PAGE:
Covid pandemic had major impact on palliative care

Care shifted from inpatient units to the community

Deborah Condon

January 24, 2023

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  • The impact of Covid-19 on the provision of palliative care in Ireland has been immeasurable, doctors have said.

    According to the World Health Organization, the aim of palliative care is to improve the quality of life of patients and their families who are living with life-threatening illnesses by assessing and treating issues such as pain.

    However, the pandemic led to “significant changes in how palliative care has been delivered in Ireland throughout the last two years,” doctors at Marymount University Hospital and Hospice in Cork said.

    The impact on patients and their families was immense, with many distancing themselves from healthcare providers due to concerns around contracting Covid-19 and concerns about restricted visiting. According to the doctors, “a pervasive fear of the unknown was notable”.

    This led to changes in the way services were provided, with care shifting from inpatient units to more care in the community. As a result of this, many community palliative care teams saw an increase in the number of patients they were caring for when compared with pre-pandemic levels.

    Furthermore, the clinical complexity of these patients in the community increased, while patterns of mortality also changed, with an increase in deaths recorded at home.

    In the Cork region, a 158% increase in deaths at home was recorded at the height of the pandemic compared to pre-pandemic times.

    Meanwhile, the way in which palliative care was delivered in acute hospitals also changed. The doctors noted that as some patients were approaching their end of life in isolation, “palliative care teams were a key support to non-specialists providing end-of-life care”. For example, the skills of palliative care teams when it came to conversations around advance care planning were increasingly utilised.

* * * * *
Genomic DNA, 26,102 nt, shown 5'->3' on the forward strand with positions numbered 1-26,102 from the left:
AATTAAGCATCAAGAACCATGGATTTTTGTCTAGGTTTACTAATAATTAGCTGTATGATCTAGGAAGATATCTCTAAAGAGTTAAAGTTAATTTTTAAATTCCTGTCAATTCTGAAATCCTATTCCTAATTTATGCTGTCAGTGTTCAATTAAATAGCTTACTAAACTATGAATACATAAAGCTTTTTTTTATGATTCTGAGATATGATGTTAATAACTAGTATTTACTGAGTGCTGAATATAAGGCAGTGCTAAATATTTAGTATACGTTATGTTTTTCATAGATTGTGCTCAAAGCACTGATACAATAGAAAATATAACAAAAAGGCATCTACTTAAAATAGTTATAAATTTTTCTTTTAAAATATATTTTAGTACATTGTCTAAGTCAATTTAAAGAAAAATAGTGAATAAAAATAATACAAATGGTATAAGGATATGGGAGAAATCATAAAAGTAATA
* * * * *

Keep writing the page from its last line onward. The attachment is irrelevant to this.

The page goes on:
Communication technology was also increasingly used, including virtual consultations and to enable contact between family members and their loved ones in the face of stringent disease control measures.

    The doctors acknowledged the “complicated grief” that occurred when family members were unable to be with their loved ones when they died. They noted that communities developed innovative ways of mourning within restrictions, “with mourners often lining the roads through which hearses travelled”.

    Caring for people in these circumstances also had a major psychological impact on healthcare professionals, with many experiencing increased stress, distress and anxiety. The mental health of palliative care staff was also impacted even though they had experience of end-of-life care.

    However, the doctors emphasised that while the pandemic threatened some of the key elements of palliative care, “the dynamic workforce was able to evolve to deal with fluid and complex challenges”.

    “Interdisciplinary teamwork was strengthened as the healthcare professionals strove to provide the best palliative care possible in highly challenging circumstances,” the doctors added.

    They made their comments in the Irish Medical Journal.

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